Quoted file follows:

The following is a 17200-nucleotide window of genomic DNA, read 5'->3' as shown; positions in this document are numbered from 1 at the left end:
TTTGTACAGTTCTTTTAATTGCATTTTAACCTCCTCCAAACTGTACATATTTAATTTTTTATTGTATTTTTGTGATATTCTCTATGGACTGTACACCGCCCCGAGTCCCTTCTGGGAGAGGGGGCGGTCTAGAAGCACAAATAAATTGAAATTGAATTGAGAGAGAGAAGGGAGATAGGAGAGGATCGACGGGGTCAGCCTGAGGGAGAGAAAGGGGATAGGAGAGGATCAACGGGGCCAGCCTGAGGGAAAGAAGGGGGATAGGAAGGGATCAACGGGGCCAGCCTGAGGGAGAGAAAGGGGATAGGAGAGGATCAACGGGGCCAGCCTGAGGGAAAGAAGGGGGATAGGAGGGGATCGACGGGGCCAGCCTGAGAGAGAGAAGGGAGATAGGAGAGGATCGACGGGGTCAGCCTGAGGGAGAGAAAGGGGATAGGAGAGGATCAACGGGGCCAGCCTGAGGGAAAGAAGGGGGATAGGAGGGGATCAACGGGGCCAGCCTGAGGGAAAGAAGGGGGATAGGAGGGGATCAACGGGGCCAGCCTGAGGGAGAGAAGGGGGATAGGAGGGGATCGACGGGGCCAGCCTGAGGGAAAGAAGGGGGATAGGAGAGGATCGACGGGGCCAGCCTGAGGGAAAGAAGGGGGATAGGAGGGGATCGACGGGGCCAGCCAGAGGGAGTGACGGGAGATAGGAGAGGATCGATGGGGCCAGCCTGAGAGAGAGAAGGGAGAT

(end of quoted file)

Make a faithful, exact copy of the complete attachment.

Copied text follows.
The following is a 17200-nucleotide window of genomic DNA, read 5'->3' as shown; positions in this document are numbered from 1 at the left end:
TTTGTACAGTTCTTTTAATTGCATTTTAACCTCCTCCAAACTGTACATATTTAATTTTTTATTGTATTTTTGTGATATTCTCTATGGACTGTACACCGCCCCGAGTCCCTTCTGGGAGAGGGGGCGGTCTAGAAGCACAAATAAATTGAAATTGAATTGAGAGAGAGAAGGGAGATAGGAGAGGATCGACGGGGTCAGCCTGAGGGAGAGAAAGGGGATAGGAGAGGATCAACGGGGCCAGCCTGAGGGAAAGAAGGGGGATAGGAAGGGATCAACGGGGCCAGCCTGAGGGAGAGAAAGGGGATAGGAGAGGATCAACGGGGCCAGCCTGAGGGAAAGAAGGGGGATAGGAGGGGATCGACGGGGCCAGCCTGAGAGAGAGAAGGGAGATAGGAGAGGATCGACGGGGTCAGCCTGAGGGAGAGAAAGGGGATAGGAGAGGATCAACGGGGCCAGCCTGAGGGAAAGAAGGGGGATAGGAGGGGATCAACGGGGCCAGCCTGAGGGAAAGAAGGGGGATAGGAGGGGATCAACGGGGCCAGCCTGAGGGAGAGAAGGGGGATAGGAGGGGATCGACGGGGCCAGCCTGAGGGAAAGAAGGGGGATAGGAGAGGATCGACGGGGCCAGCCTGAGGGAAAGAAGGGGGATAGGAGGGGATCGACGGGGCCAGCCAGAGGGAGTGACGGGAGATAGGAGAGGATCGATGGGGCCAGCCTGAGAGAGAGAAGGGAGAT